It was a partial victory for both states, each of which submitted challenges to the committee that they restore to them one half of their votes as opposed to denying them any votes at the convention.
The new goalpost is now set at 2118 votes to nominate a presidential candidate.
The committee met in a fish bowl, an open meeting where vocal partisans of the Clinton campaign and Obama campaign looked on. It was covered by both MSNBC and CSPAN, but on CSPAN, at least, one could view the proceedings on a PC, which is what I had to do while distributing SD-18 T-shirts to state convention delegates this morning.
It became clear to me that the committee would not be restoring full votes to either of these two state delegations, despite the impassioned pleas of Jon Ausman for Florida and, and Carl Levin for Michigan. Ausman unsuccessfully argued that it was Republicans that forced the date of the primary. Democrats voted for it as well in the Florida state house because the bill included voting reforms that restored a paper trail to Florida’s voting process.
It was pointed out that the rules committee’s previous ruling that would deny Florida 100% of its delegates served to deter some Florida voters from voting in their primary election. Indeed, Robert Wexler (D – FL) pointed out that Florida stood out as the only state in the union that had fewer Democrats participating in their primary election than Republicans.
That, to me, was a very persuasive argument that the Florida vote was not fully reflective of all Florida voters, indeed representing a subset of voters that one could successfully argue might have produced a different outcome if the election process was unimpeded.
Rules are rules, and under the rules, Florida was to have its delegation halved. My thought, however, was that if the Florida results were in some way skewed, the total effect of that skewing might be mitigated by having its voting power halved. I wonder if this was on the minds of some of these rules committee members.
Michigan, however, was another matter. Michigan Democrats, led by Sen. Carl Levin, were in a fight to deny New Hampshire their continued status of always being first. His argument, also well-received, was that if you look at the results of Iowa and New Hampshire, and look at who continues to be running for president, it is the three winners of them: Obama and Clinton split one each, McCain took both states. His fight, and that of other Michiganders, led to the inclusion of Nevada and South Carolina as two more pre-Super Tuesday primaries, with one of them to occur before New Hampshire’s primary. But, singularly, New Hampshire ran an end-around and placed its primary date second after Iowa. This thoroughly enraged Michigan when the rules committee let them do this, and enraged them further when Michigan voted themselves a pre-February 5th date in retaliation, and they did not also receive a waiver.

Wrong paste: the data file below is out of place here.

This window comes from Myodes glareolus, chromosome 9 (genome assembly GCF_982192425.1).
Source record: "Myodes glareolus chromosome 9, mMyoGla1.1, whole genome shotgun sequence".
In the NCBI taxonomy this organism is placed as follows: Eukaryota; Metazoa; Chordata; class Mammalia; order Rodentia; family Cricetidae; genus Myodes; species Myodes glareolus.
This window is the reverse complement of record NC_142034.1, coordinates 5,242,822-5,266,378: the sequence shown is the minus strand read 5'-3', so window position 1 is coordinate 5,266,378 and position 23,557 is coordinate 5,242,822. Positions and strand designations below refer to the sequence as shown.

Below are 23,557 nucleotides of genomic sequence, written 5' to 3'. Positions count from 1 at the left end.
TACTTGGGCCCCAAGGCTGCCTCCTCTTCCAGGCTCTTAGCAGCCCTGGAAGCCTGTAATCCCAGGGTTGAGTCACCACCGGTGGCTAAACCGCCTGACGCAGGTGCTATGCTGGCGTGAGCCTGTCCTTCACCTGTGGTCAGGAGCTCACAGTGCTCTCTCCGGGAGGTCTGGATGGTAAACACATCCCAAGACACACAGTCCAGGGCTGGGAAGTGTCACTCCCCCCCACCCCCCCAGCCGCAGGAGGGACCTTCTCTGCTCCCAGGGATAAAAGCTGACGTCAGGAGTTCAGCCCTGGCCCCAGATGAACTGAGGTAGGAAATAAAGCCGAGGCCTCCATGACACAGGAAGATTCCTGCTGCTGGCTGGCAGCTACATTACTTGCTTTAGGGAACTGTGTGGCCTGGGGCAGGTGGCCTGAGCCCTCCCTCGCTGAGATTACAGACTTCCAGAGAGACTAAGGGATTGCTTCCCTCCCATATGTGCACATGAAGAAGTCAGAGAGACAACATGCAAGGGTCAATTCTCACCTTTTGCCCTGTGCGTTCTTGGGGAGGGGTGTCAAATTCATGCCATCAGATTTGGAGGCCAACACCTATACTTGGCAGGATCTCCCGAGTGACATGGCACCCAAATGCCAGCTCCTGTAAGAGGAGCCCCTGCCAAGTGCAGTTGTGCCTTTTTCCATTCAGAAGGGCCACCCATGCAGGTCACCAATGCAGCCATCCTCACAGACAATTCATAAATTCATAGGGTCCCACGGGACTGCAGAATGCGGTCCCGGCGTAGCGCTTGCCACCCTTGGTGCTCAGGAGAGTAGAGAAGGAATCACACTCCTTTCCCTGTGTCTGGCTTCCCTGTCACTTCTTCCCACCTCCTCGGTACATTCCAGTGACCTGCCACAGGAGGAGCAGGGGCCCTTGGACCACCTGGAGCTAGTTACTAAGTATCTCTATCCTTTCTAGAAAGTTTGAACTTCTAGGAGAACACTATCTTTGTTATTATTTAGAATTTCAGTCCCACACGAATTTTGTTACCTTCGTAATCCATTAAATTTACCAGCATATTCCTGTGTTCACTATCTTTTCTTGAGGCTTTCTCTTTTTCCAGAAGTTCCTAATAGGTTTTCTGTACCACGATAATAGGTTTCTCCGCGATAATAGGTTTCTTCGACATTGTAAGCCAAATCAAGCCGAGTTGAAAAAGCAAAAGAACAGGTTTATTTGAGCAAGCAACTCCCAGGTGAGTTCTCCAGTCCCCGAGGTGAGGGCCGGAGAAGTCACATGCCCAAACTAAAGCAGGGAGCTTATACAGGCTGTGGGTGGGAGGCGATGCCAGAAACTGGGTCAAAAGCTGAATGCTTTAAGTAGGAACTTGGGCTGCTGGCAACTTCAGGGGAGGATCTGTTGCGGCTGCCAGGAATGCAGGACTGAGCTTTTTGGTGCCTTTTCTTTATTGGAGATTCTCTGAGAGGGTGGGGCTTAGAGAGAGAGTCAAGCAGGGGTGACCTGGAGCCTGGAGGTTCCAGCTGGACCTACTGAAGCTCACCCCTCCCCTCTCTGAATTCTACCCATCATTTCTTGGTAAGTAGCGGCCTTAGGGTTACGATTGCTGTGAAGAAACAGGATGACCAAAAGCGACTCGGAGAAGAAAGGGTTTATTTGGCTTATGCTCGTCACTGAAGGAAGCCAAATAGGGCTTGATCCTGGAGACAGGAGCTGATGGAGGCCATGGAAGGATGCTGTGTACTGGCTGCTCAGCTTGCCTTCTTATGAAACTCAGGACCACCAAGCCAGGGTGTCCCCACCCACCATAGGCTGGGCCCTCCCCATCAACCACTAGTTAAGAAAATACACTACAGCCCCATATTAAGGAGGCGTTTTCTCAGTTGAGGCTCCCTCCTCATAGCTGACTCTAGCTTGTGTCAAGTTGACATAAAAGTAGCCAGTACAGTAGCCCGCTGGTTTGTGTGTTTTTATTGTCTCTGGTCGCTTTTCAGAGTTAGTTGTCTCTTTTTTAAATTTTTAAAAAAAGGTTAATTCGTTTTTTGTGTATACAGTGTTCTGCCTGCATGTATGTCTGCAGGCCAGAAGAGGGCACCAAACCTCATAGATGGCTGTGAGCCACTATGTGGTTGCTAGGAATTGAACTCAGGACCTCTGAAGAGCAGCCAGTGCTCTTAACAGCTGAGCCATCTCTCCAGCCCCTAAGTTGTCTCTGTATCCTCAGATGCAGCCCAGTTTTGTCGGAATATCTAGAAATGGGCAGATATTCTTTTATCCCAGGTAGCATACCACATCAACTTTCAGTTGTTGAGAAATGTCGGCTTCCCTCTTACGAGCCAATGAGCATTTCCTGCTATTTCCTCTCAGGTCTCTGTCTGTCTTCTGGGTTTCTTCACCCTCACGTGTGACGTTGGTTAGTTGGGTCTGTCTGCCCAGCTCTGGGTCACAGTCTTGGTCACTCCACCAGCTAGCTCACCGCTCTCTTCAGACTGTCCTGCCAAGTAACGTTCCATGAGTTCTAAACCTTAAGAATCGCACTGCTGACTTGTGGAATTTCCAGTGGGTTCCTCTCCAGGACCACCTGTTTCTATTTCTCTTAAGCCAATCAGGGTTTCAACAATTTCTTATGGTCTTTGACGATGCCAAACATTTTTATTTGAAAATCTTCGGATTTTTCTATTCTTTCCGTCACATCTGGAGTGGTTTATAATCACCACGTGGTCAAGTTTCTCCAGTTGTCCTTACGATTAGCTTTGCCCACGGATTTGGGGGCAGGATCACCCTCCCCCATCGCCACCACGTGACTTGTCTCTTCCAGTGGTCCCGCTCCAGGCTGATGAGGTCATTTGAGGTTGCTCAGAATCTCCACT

Levin also argued that half of their delegation votes be restored, per party rules.
Levin admitted that the Michigan primary election was a “flawed election” in that all candidates did not have their names on the ballot – four withdrew their names, actions that it was later admitted, were something the state should not have allowed. But since it was, it set up an impossible situation where Michigan voters had to choose between Clinton, Kucinich, Gravel and Dodd. Either that or vote “uncommitted”, which 40% of voters did.
The question was asked: did voters who voted for one of the other three, vote for them because their candidate wasn’t listed? Were there those that did not vote for any of the choices because their candidate wasn’t listed? It was also pointed out that there were 30,000 write-in votes (5% of the total) cast that were not counted because of Michigan rules which only allows registered write-in candidates to have their votes counted. And then again, how many Michigan voters simply stayed home because their presidential vote wouldn’t count?
Clinton’s camp’s position was that the votes should be counted and delegates awarded, as-is, 73 delegates for Clinton, 55 uncommitted, without regarding the obvious fact that the election was ”flawed”. Obama’s people argued the fact that the delegate votes should be split 64-64, ignoring the fact that a vote had taken place. The Michigan Democratic Party offered a compromise, one that they had agreed to among all factions in their state, one that they begged the committee adopt: 69 Clinton, 59 Obama. This figure, they came up with mainly from exit polls and those 30,000 uncounted write-in votes. They were obviously squeamish about this compromise as well, but the fact was, it had already been agreed to within the state by all parties concerned.
This split, and the half vote per delegate rule was eventually passed by the committee with a combination of votes from Obama supporters, uncommitted supporters, as well as 4 Clinton supporters.
Harold Ickes, Clinton’s chief advisor, also on the committee, was visibly upset by the ruling, uttering words not permitted on the public networks, and promising a fight in the Credentials Committee.
The committee meeting adjourned to heckles and catcalls from the Clinton supporters in the audience. Clearly Harold Ickes’ words were having an effect that rulings handed down in this committee meeting did not serve to unite the Party, but would further divide it. It made me further reflect on the threats of staunch Clinton Democrats (Clintocrats ?) who threaten to bolt to the Republican side if Obama is handed the nomination. Are they truly serious? Would they purposely inflict more pain on our country because they couldn’t have their female nominee?
I cannot fathom it, but then when it comes to understanding the female mind, I am truly, very truly, Half Empty.